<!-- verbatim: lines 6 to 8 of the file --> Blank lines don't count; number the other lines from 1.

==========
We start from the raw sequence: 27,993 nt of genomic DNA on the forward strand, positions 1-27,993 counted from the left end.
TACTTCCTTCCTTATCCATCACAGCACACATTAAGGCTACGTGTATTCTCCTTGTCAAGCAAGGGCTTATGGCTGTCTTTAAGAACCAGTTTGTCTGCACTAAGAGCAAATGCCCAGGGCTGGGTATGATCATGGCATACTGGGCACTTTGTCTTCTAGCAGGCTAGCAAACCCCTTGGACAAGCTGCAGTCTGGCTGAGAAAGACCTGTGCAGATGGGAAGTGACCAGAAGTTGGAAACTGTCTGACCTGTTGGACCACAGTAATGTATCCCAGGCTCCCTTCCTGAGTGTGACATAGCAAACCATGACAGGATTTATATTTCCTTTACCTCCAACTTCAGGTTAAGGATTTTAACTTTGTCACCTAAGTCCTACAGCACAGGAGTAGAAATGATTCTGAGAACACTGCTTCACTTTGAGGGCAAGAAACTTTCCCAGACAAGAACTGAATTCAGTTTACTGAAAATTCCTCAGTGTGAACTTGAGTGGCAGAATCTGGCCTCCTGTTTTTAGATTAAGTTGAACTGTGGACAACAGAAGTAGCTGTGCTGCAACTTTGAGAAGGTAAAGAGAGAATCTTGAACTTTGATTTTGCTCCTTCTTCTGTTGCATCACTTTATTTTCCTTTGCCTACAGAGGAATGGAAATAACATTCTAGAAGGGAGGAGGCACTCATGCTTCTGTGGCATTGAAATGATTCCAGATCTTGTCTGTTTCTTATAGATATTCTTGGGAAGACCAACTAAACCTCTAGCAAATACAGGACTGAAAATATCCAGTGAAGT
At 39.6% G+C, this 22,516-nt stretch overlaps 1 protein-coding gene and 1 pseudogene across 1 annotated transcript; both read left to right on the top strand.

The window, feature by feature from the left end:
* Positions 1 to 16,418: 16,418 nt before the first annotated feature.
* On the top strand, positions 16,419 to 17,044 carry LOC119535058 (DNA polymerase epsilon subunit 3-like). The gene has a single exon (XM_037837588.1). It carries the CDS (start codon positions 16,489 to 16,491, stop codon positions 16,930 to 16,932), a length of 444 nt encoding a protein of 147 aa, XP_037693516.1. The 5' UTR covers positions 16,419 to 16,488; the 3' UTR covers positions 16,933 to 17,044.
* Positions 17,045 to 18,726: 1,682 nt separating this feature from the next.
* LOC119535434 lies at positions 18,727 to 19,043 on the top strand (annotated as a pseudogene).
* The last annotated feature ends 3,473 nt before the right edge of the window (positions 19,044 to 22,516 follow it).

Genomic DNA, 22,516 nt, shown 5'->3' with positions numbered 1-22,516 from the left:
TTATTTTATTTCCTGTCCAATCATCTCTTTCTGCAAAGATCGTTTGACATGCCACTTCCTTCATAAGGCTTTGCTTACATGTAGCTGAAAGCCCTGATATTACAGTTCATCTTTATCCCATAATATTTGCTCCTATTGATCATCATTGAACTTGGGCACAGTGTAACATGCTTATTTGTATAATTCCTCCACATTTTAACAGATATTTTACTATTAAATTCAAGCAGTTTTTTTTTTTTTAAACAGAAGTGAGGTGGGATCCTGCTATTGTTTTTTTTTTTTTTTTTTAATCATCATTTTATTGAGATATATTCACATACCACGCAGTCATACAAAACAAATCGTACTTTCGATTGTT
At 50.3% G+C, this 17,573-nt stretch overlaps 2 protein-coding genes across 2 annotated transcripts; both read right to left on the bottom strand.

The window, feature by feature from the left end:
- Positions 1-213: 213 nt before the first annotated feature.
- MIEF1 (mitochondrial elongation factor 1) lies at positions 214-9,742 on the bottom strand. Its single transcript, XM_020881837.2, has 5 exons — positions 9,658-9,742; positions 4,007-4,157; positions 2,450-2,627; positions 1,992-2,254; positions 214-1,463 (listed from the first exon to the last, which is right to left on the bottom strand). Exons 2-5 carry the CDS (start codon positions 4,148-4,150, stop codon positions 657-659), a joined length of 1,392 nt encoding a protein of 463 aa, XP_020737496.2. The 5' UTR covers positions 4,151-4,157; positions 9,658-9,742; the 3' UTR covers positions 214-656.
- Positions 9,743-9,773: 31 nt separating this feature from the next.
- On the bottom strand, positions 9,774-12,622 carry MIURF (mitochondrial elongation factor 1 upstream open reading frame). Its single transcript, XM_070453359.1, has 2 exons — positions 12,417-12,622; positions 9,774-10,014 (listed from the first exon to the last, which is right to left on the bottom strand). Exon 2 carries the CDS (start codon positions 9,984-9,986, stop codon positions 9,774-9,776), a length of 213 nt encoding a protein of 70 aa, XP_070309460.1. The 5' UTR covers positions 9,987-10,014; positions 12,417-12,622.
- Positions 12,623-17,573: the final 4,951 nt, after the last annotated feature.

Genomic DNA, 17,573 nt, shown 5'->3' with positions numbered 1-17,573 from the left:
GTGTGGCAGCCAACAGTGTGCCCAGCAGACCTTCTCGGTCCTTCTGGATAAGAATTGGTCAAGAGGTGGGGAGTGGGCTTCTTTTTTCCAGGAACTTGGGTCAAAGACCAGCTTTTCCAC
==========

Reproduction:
* On the top strand, positions 16,419 to 17,044 carry LOC119535058 (DNA polymerase epsilon subunit 3-like). The gene has a single exon (XM_037837588.1). It carries the CDS (start codon positions 16,489 to 16,491, stop codon positions 16,930 to 16,932), a length of 444 nt encoding a protein of 147 aa, XP_037693516.1. The 5' UTR covers positions 16,419 to 16,488; the 3' UTR covers positions 16,933 to 17,044.
* Positions 17,045 to 18,726: 1,682 nt separating this feature from the next.
* LOC119535434 lies at positions 18,727 to 19,043 on the top strand (annotated as a pseudogene).